There are several problems of using threaded pin-and-bell connections. For example, the process of carefully aligning and threading one elongated perforating gun section to the next is time consuming. Skilled oil-field hands need about one to two minutes to make up or break apart perforating gun sections using threaded pin-and-bell connectors. The step of aligning the second perforating gun section can be particularly difficult in windy conditions, which cause the thirty-foot section to swing in the blocks. If the second perforating gun is not properly aligned, the threads of the pin-and bell connectors are likely to gall and bind.

Furthermore, connecting perforating gun sections with such conventional threaded pin-and-bell connectors presents special problems and risks. For example, manually rotating the second perforating gun section with a hand wrench is more time consuming than the with the use of power tongs. With a hand wrench, however, the oil-field hands can feel the process of threading the connector and be more sensitive to whether the threads are properly aligned to prevent galling. But while the use of power tongs to rotate a perforating gun section to make up the threaded connection is faster, if it works, the threads of the connection are much more likely to gall because of the speed of rotation and the oil-field hands' inability to feel the threading and make any necessary adjustments in the alignment of the threads.

A galled threaded connector for perforating gun sections presents particular problems and dangers because of the explosives used in the sections. For example, if the threads gall and bind in a threaded pin-and-bell connector between two perforating gun sections, the transmission of the detonating signal between the two sections may not be reliable. Thus, it is usually desirable or necessary to separate the galled connection, and replace the connector and possibly both the perforating gun sections. However, unthreading the galled threads of the connector is sometimes difficult or impossible. Furthermore, cutting or shearing galled perforating gun sections, which contain high explosives, is counter indicated for obvious safety concerns. Thus, a galled threaded connection between perforating gun sections presents a serious problem. In the past, one of the only solutions to the problem of a seriously galled threaded connection has been to raise the two galled perforating gun sections and unthread the lower connection from the remainder of the perforating gun string, to then safely remove and handle the two improperly joined sections. However, this is wasteful of expensive perforating gun section equipment and extremely time consuming.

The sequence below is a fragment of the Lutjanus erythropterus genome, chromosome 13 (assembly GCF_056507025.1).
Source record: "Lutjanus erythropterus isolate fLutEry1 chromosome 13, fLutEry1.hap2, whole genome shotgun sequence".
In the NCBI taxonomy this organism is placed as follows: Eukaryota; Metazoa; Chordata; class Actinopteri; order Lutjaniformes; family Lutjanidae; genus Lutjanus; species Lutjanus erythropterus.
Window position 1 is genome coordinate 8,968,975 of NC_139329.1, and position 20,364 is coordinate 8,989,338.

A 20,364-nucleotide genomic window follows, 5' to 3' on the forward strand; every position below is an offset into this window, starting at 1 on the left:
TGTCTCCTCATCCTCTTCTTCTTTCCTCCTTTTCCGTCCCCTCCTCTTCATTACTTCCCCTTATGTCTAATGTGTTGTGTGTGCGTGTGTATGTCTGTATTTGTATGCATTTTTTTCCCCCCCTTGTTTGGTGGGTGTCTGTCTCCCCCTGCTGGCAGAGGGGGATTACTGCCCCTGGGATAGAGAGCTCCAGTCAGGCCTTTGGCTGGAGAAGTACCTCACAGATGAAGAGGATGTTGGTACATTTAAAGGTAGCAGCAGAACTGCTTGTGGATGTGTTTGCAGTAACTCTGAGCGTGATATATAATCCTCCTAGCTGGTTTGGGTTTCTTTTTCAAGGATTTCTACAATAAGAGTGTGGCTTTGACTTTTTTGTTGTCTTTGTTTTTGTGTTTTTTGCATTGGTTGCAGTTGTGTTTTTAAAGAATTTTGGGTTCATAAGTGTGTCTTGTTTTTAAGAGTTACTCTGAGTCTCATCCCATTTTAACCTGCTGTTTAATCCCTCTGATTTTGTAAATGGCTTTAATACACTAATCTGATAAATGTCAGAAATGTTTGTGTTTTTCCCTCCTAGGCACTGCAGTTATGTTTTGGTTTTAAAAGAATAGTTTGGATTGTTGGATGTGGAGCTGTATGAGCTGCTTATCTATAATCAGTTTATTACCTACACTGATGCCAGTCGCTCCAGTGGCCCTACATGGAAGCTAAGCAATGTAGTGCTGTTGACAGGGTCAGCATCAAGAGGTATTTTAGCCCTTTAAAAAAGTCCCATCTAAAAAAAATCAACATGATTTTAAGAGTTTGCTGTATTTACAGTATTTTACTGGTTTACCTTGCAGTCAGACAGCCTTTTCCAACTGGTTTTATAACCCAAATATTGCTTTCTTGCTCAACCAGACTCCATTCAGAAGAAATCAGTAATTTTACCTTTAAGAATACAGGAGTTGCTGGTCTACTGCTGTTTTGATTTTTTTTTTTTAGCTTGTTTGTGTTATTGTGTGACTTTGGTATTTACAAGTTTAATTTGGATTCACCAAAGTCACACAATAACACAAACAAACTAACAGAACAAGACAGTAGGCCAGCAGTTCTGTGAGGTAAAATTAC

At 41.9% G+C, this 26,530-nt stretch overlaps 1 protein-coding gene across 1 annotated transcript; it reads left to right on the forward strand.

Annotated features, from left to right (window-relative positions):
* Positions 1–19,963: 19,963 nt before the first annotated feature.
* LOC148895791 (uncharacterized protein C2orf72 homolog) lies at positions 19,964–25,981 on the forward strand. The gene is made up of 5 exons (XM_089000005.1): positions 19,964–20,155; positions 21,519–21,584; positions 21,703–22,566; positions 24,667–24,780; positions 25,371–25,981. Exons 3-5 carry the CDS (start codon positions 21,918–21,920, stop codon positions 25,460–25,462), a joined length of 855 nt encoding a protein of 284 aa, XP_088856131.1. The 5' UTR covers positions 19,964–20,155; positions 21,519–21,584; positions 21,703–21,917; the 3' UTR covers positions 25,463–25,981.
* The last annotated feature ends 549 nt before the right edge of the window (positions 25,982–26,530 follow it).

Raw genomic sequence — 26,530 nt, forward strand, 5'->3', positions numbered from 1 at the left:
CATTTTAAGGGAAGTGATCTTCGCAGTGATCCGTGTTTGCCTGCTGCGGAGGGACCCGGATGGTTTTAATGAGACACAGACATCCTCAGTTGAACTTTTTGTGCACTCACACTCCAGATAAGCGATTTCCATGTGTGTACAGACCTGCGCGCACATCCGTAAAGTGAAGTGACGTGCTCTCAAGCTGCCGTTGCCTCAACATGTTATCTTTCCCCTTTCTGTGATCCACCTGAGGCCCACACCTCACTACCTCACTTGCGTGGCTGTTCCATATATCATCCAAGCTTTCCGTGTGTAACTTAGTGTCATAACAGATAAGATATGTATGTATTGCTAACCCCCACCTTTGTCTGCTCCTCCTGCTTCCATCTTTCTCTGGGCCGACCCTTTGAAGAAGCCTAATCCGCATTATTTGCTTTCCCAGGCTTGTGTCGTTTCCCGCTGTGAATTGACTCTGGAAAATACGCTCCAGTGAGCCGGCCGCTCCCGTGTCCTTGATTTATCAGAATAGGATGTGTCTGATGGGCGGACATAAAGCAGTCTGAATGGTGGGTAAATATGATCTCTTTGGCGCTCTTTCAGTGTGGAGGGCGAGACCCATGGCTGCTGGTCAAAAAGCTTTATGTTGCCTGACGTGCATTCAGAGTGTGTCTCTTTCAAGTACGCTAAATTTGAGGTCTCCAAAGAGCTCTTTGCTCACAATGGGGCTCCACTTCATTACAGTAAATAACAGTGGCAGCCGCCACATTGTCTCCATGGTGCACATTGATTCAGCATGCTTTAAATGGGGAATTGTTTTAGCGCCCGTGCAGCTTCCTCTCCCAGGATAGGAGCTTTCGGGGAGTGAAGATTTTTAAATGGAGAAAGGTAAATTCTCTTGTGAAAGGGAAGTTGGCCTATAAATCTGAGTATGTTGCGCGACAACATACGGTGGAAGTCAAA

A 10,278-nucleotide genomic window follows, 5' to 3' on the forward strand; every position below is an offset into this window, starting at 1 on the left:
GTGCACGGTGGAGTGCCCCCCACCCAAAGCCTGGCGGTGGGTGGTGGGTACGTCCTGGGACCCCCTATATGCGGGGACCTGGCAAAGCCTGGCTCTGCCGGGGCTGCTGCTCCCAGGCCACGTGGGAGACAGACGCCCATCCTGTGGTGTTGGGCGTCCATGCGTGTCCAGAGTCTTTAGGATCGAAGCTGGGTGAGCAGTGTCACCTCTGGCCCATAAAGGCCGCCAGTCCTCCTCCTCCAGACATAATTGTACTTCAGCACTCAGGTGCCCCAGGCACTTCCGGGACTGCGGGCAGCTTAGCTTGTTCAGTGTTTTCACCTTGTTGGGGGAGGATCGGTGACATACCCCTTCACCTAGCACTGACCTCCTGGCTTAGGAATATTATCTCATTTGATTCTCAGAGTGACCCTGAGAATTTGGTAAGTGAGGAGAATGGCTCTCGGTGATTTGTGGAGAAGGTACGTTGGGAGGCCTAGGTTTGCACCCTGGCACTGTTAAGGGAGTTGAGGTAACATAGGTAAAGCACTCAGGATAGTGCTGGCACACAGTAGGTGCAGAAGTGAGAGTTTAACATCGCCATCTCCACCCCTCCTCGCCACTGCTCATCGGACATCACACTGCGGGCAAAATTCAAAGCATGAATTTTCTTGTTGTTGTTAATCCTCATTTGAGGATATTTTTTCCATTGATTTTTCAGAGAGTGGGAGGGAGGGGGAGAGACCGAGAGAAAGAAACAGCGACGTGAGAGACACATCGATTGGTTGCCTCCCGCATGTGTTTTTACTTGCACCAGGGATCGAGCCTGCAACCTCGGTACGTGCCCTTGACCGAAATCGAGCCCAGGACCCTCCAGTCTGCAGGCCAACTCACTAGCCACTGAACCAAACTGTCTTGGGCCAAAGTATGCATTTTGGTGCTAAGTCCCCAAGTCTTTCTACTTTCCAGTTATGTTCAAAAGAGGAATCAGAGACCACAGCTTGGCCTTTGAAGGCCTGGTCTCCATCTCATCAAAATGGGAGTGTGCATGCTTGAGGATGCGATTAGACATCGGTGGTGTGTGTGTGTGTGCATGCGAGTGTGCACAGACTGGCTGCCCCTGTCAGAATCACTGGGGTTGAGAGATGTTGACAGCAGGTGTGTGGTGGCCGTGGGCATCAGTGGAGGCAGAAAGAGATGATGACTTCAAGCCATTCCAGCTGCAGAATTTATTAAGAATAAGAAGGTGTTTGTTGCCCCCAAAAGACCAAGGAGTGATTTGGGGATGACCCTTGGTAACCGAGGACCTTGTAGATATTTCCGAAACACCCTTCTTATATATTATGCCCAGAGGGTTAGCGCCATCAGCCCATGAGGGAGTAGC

For these reasons, it can take several minutes to align, set, and manually make-up each threaded connection between the perforating gun sections, and a galled connection can seriously impede the process of perforating a well. Thus, there has been a long-felt need for a better, more reliable, and faster connector for perforating gun sections.

As an alternative to conventional threaded pin-and-bell connectors, some perforating gun connectors are activated or released by certain types of rotational movements other than threading. However, it is becoming increasingly common to use perforating gun sections with coil tubing. Coil tubing may be hundreds or thousands of feet long, such that it is extremely difficult or completely impractical to attempt to rotate the coil tubing to operate a latch or release connection. Thus, it would be desirable to provide a latch and release connector for use with perforating gun sections that does not have to be rotated.